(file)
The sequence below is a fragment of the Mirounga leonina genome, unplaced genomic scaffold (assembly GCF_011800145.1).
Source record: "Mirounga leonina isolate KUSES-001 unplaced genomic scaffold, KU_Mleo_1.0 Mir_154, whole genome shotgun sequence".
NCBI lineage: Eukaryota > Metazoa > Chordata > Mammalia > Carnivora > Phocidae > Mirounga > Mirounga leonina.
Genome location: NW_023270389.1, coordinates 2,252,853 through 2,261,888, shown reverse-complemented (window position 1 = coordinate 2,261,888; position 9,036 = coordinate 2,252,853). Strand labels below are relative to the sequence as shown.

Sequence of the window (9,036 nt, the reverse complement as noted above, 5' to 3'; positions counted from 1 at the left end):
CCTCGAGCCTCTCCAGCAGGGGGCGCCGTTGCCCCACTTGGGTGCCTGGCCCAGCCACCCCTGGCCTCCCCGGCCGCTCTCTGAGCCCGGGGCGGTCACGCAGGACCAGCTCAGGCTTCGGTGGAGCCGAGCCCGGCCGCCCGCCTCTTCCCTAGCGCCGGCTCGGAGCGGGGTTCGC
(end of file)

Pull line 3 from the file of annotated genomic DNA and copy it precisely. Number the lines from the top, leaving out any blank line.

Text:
NCBI lineage: Eukaryota > Metazoa > Chordata > Mammalia > Carnivora > Phocidae > Mirounga > Mirounga leonina.